Snook reopens in Atlantic state waters
The recreational harvest season for snook reopens on Feb. 1 in Florida’s Atlantic coastal and inland waters (from the Miami-Dade/Monroe county line north), including Lake Okeechobee and the Kissimmee River. The season will remain open through May 31.
In the Atlantic, anglers may keep one snook per day that is not less than 28 or more than 32 inches total length, which is measured from the most forward point of the head with the mouth closed to the farthest tip of the tail with the tail compressed or squeezed while the fish is lying on its side. A snook permit is required to keep snook, along with a saltwater fishing license, unless the angler is exempt from the license requirements. Only hook-and-line gear is allowed when targeting or harvesting snook.
It is illegal to buy or sell snook.
Snook are one of the many reasons Florida is the Fishing Capital of the World. As a result, the FWC encourages anglers to use moderation when determining whether or not to take a snook home, even during the open season.
Researchers ask anglers who harvest the fish to save their filleted carcasses and provide them to the FWC by dropping them off at a participating bait and tackle store. This program allows anglers to participate in the collection of data such as the size, age, maturity and sex of Florida's premier inshore game fish, snook. For a county-by-county list, go to MyFWC.com/Research and click on “Saltwater,” “Snook,” and “Snook Anglers Asked to Help with Research.”
The harvest of snook in all of Florida’s Gulf of Mexico state waters, including Everglades National Park and all of Monroe County, remains closed until March 1. Snook harvested from the open waters of the Atlantic may not be transported through closed water or landed in the closed area. Anglers may catch and release snook during the closed season, but the FWC encourages anglers to handle and release these fish carefully to help ensure their survival upon release. Proper handling methods can help ensure the species’ abundance for anglers today and generations to come. To learn more about fish handling, visit MyFWC.com/Fishing and click on “Saltwater,” “Recreational Regulations” and “Fish Handling.”
For more information, visit MyFWC.com/Fishing and click on “Saltwater,” “Recreational Regulations” and “Snook.”
The Guest Speaker for the Feb (north) Meeting of the FSFA will be Jim Folks and his subject Bass Fishing in Florida. He is also coordinating the Strike Zone Bass Trail event.
Here are the details: Bass tournament styled for everyday Joe
There are very few bass tournament circuits suited for the everyday Joe Fisherman who doesn’t have the money for a bass boat, pricey entry fees and overnight travel.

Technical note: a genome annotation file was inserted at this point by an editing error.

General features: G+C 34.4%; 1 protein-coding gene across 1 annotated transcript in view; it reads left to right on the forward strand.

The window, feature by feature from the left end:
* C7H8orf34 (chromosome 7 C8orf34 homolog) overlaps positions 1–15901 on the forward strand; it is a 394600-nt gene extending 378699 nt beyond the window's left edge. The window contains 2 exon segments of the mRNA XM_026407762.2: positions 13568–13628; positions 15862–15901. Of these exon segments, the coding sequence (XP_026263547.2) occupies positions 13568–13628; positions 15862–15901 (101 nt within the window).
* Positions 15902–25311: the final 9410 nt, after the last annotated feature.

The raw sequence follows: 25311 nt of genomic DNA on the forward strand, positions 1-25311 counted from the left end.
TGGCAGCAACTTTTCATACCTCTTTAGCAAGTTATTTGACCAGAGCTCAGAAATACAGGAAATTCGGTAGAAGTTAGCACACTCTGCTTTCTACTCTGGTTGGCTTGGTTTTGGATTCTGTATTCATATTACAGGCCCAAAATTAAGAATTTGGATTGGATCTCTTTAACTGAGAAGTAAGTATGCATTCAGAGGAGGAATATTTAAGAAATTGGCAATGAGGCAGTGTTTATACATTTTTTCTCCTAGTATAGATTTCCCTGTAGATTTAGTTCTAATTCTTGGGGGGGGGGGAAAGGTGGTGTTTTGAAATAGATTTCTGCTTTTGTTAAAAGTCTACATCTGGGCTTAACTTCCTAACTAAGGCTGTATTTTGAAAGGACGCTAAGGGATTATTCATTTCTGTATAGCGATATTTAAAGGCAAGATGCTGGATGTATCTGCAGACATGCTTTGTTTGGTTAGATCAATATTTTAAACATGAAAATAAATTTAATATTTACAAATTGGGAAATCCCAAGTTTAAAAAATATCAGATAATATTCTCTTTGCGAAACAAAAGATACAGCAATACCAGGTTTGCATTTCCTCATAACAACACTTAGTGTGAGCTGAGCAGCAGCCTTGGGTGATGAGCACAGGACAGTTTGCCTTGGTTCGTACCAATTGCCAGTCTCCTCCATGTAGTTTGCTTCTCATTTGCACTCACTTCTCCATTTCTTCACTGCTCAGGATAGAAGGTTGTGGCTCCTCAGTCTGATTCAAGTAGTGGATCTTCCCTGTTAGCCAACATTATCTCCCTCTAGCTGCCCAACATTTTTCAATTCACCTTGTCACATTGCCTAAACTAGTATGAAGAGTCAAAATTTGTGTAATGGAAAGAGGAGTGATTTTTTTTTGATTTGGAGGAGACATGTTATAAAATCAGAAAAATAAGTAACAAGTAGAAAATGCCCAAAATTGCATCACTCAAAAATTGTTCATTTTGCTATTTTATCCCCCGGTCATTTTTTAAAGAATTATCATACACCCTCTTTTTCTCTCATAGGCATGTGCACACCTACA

But there is one in Brevard County — the Strike Zone Bass Trail.
You can’t go wrong with this local team series, now in its fourth year, because it offers a 100-percent cash payback — meaning that all entry fees go into the prize purse — and each tournament is limited to 40 boats, which increases the chances of being among the winners. And because it’s a two-angler team event, you fish with the partner of your choice.
Jim Folks is the tournament coordinator for the sponsor, Strike Zone Fishing in West Melbourne.
“This has become a real popular local trail, especially for those with smaller boats where we fish four tournaments on local lakes always on Saturdays,” Folks explained. “Everyone likes the idea of all the money coming back to the winners. It’s our way of thanking our customers for their patronage.”
Unlike the big-money professional tournaments where the craft are highend bass boats, many of the anglers use jon boats and Gheenoes. The only requirement is that anglers use an onboard aerated live well for keeping their bass alive. All the fish are released following the weigh-in.
The trail requires a $100 per team membership, and that money is put into an account and paid out in full when the championship is held in May. Kyle Walters and his 14-year-old son, Andrew, from Grant-Valkaria won last year’s championship, taking home more than $2,000.
For each of the first three tournaments, teams also pay a $50 entry fee, with that purse going to the top three teams and the team with the heaviest bass. There’s also an optional $25 Calcutta for the winning team as an added bonus.